Successful people are all in. They burn their ships behind them, leaving no choice but to succeed or die. Are you willing to burn your ships?
“When you want to succeed as bad as you want to breathe, then you will be successful.” – Eric Thomas
2. You Don’t Have Discipline
“The first and best victory is to conquer self.” – Plato
True champions don’t skip out on practice. They show up early. They stay afterwards. While their friends are out partying, they’re studying the game. When everyone else is waking up, they’ve already started producing. This is what sets the champions apart from the mediocre. And it is a natural consequence of taking one’s trade seriously. Contenders know that in order to become champions, they must be as disciplined as those they want to beat.
“With self-discipline most anything is possible.” – Theodore Roosevelt
One of the most infamous scenes in film is when Rocky Balboa wakes up at four in the morning, drinks a glassful of raw eggs, then goes on a run. He does it because he wants to win. He wants to beat Apollo Creed. And he knows that discipline – the self-control it takes to raise himself up to Apollo’s level – is a necessary element to reach that goal. In fact, discipline is the key ingredient towards achieving any goal. It’s obvious by the look on his face that he would love to stay and sleep in, but he doesn’t because he has a hunger for success.
“Suffer the pain of discipline or suffer the pain of regret.” – unknown
It is foregoing what you want now in exchange for something greater later. So you must have some sort of goal in mind. Specific goals are better than vague ones, but having a goal will give you something to work towards and help you stay focused and motivated. Discipline is the ability to do what needs to be done, even when you don’t want to. So bring some work ethic to the party already. Create habits that can carry you through the things that aren’t so fun. Keep your eyes on the goal so you remember it’s all worth it.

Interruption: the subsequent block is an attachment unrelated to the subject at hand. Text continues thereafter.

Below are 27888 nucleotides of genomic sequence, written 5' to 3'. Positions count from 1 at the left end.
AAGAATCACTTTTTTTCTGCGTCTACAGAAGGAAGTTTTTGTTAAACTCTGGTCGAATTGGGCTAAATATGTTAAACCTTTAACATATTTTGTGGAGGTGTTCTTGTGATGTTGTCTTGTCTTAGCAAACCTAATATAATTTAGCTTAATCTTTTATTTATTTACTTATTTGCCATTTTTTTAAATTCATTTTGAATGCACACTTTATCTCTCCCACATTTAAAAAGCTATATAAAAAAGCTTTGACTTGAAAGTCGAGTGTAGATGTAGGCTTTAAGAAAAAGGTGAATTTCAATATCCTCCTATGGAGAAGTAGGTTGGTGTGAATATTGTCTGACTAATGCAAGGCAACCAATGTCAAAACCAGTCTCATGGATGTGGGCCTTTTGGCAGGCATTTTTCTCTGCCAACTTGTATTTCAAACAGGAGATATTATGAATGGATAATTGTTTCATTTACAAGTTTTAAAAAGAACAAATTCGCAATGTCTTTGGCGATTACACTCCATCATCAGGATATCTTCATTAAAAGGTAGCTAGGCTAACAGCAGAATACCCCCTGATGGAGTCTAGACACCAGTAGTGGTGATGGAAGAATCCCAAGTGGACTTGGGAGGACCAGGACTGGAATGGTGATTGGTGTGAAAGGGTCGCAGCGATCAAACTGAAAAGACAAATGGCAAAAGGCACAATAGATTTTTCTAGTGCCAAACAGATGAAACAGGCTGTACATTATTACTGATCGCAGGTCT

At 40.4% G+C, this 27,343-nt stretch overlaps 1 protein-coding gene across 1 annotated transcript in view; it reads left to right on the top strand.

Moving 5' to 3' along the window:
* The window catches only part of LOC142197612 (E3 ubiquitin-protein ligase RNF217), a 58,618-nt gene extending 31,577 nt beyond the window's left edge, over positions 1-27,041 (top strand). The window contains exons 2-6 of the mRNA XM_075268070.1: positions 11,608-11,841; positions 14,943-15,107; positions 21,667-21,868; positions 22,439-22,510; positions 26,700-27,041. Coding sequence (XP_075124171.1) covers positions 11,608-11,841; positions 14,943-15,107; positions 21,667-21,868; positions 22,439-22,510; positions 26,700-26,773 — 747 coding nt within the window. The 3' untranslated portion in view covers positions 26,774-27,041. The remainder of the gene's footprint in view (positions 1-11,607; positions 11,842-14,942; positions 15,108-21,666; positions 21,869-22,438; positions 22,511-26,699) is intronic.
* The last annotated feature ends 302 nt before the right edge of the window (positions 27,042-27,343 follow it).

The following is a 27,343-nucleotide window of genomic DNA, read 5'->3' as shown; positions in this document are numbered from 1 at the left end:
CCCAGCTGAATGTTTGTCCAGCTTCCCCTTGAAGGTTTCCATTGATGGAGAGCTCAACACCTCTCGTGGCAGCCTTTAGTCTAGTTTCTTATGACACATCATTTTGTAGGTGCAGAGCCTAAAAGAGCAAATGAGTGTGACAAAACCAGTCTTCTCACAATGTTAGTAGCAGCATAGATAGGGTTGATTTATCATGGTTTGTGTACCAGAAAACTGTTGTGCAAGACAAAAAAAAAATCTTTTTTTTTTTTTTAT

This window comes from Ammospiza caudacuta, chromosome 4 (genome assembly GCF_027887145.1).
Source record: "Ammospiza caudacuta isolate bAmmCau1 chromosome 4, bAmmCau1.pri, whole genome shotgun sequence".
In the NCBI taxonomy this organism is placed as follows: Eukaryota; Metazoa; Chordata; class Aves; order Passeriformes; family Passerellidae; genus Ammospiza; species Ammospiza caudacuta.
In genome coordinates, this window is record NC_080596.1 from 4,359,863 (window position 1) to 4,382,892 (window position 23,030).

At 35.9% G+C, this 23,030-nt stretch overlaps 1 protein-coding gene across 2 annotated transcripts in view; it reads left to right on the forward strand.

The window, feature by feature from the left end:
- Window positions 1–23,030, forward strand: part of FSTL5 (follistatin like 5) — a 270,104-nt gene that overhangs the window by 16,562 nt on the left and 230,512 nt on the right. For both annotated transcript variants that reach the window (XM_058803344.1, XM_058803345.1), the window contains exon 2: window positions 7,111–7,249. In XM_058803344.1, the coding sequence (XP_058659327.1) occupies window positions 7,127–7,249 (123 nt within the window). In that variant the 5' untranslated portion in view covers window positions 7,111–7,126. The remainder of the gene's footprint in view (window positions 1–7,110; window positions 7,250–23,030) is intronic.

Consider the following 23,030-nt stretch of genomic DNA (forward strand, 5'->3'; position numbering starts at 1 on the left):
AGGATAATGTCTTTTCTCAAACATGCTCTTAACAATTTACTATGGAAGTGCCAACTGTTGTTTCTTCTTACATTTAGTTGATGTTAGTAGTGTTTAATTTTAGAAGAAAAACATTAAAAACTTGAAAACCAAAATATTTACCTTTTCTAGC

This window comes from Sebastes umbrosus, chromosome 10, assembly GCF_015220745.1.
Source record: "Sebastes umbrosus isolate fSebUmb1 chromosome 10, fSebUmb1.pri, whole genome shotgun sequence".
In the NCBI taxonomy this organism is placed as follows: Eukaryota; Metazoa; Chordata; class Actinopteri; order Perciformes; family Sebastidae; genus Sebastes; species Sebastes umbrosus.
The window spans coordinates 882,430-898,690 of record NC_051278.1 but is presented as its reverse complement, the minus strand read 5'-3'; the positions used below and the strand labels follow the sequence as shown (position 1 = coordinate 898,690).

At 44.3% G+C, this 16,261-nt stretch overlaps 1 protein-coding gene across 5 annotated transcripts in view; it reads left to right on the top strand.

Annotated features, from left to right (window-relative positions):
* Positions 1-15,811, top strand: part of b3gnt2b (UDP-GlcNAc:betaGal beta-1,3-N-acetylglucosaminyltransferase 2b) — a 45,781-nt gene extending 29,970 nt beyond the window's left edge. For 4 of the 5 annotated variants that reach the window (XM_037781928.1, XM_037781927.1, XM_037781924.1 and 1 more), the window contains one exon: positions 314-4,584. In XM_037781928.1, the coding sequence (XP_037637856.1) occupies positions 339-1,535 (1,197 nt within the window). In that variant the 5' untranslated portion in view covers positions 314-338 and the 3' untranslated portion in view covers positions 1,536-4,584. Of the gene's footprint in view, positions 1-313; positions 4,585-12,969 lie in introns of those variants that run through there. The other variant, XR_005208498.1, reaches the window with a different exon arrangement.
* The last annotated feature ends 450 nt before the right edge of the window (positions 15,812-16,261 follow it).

“I hated every minute of training, but I said, ‘Don’t quit. Suffer now and live the rest of your life as a champion.'” – Muhammad Ali
As a writer, having discipline will greatly contribute to the amount of words you put to paper. Chuck Wendig recommends just 350 words a day. Stephen King writes 2000 words a day. I watched author Richard Thomas report 12,000 words one day while working on his latest novel, The Breaker. This is the difference between a champion and someone who just does something kinda sorta because they want to call themselves something. “I’m an actor/writer/cage fighter.” Don’t be one of those guys, be the real deal. And it’s okay to start small to develop habits and expand them over time. But true champions don’t make excuses. They figure out what they want and they do what it takes to get there.
“You are what you repeatedly do. Excellence is not an event, but a habit.” – Aristotle
3. You Don’t Have a Goal or Objective
“People with clear, written goals accomplish far more in a shorter period of time than people without them could ever imagine.” – Brian Tracy
For fighters, the answer is clear: beat the next person they put in front of you. Same thing for any other sport. It may seem like champion athletes have an advantage there, but it’s more complicated than that. Yes, the obvious goal is to beat the next team, but how? No matter what the answer is, deciding on that answer becomes the mini goal. Because champions not only set high goals, they also break them down into steps. A runner may want to beat the record. That’s a lofty goal.